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What if you were taken from your family?

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Un groupe de garçons en pyjamas agenouillés sur des lits simples, la tête baissée et les mains jointes comme s’ils priaient. Une femme est debout dans la chambre et a aussi les mains jointes.

All Stories

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Human rights stories are all around us. We explore contemporary and historic human rights stories, from Canada and around the world.

The Story of the Komagata Maru

By Matthew McRae, Communications Advisor

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A young woman sits on a ledge in a large circular hall. She is smiling at the camera and wearing jeans, a dark blouse and a red jacket

Human Rights and the Charter

By Armando Perla, Researcher-Curator

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The Story of Africville

By Matthew McRae, Communications Advisor

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Two children looking at the camera and smiling

The power of individual stories

By Javier Torres, Program Interpreter

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A dark-haired man speaks to a group of four onlookers, using his arms to illustrate a point. He is facing the group, which can only be seen from behind. The man is wearing a black shirt with a Museum logo and a lanyard with a nametag. Behind him is a large exhibit with items behind glass and a large map.

Approaching the Human Rights Stories of Indigenous Peoples

By Karine Duhamel, Researcher-Curator, Indigenous Content

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A closeup of a carved wooden box, showing the carved face of a person against a white background.

The Nuts and Bolts of Reconciliation

By Karine Duhamel, Researcher-Curator, Indigenous Content

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A closeup of a carved wooden box, showing a painted image of a red hand over a carved mouth.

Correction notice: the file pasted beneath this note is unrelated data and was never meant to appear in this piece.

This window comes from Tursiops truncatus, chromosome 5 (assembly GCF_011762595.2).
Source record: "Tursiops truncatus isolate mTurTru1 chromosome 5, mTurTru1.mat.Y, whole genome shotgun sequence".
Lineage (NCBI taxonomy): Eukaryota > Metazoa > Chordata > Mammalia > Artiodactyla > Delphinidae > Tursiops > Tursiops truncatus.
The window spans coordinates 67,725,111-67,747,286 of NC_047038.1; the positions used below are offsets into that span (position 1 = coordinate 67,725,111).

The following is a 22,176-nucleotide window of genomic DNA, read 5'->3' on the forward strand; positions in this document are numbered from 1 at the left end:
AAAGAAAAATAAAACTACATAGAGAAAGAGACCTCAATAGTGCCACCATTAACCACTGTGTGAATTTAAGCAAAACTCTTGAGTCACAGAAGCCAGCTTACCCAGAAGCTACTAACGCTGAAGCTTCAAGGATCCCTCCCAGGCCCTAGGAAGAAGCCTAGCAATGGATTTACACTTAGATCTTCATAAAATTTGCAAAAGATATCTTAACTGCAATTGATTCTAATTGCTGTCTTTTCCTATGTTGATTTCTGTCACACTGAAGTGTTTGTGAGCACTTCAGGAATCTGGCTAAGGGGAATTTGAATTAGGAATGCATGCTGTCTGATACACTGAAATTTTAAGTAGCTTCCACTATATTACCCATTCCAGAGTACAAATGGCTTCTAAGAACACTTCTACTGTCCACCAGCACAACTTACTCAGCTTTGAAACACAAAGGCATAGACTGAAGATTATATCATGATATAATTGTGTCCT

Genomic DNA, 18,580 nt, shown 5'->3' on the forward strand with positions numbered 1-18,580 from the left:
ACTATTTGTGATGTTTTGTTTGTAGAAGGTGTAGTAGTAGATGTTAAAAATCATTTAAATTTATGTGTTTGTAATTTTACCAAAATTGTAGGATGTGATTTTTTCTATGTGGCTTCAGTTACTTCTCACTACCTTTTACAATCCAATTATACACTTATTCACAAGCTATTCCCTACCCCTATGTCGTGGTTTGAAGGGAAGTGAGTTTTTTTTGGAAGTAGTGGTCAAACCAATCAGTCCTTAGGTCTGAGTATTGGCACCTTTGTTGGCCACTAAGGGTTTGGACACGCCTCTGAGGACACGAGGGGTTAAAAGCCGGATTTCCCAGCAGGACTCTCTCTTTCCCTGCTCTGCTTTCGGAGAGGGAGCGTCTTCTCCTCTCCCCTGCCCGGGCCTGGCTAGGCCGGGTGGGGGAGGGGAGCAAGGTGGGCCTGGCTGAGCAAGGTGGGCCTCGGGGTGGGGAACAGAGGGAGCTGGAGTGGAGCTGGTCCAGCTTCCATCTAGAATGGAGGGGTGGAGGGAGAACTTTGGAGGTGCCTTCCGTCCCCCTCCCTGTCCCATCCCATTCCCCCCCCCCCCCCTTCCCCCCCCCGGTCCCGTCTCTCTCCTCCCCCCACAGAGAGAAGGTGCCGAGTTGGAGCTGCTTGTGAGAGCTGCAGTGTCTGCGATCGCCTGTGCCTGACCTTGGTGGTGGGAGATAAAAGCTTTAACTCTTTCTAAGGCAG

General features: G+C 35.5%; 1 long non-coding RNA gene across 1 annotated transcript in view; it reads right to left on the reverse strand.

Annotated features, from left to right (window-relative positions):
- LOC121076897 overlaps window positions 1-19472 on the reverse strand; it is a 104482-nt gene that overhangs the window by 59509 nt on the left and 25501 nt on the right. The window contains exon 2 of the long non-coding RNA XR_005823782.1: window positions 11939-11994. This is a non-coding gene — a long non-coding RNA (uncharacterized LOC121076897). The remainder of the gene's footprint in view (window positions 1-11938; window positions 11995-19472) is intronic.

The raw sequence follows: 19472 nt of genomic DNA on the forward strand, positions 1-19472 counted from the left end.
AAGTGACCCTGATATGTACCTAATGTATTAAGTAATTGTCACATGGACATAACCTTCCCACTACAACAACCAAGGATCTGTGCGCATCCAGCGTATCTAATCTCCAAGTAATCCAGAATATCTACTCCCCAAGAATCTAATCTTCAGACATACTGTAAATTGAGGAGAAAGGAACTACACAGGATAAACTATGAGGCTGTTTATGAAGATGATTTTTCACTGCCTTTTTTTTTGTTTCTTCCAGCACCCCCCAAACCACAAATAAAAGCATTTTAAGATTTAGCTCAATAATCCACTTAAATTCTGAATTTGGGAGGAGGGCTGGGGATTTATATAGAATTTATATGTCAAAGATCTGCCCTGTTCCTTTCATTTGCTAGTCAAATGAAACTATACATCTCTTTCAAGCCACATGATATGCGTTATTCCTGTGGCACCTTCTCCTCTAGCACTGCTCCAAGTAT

Why Reconciliation? Why Now?

By Karine Duhamel, Researcher-Curator, Indigenous Content

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Carved wooden faces

Five Women Who Should Be Household Names in Canada

By Matthew McRae, Communications Advisor

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 Six red dresses are suspended in air on hangers in front of a backdrop. The backdrop features an image of a birch wood forest with more red dresses hanging in it.

A Universal Commitment

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Reconciliation: A Movement of Hope or a Movement of Guilt?

By Karine Duhamel, Researcher-Curator, Indigenous Content

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Carved wooden face

The Story of the Komagata Maru

By Matthew McRae, Communications Advisor

When Nimrat Randhawa and her family immigrated to Canada in the summer of 2003, they arrived completely in the dark – literally.

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A young woman sits on a ledge in a large circular hall. She is smiling at the camera and wearing jeans, a dark blouse and a red jacket

Human Rights and the Charter

By Armando Perla, Researcher-Curator

The cornerstone of human rights protection in Canada is the Canadian Charter of Rights and Freedoms. The Charter forms part of Canada’s Constitution and came into being on April 17, 1982.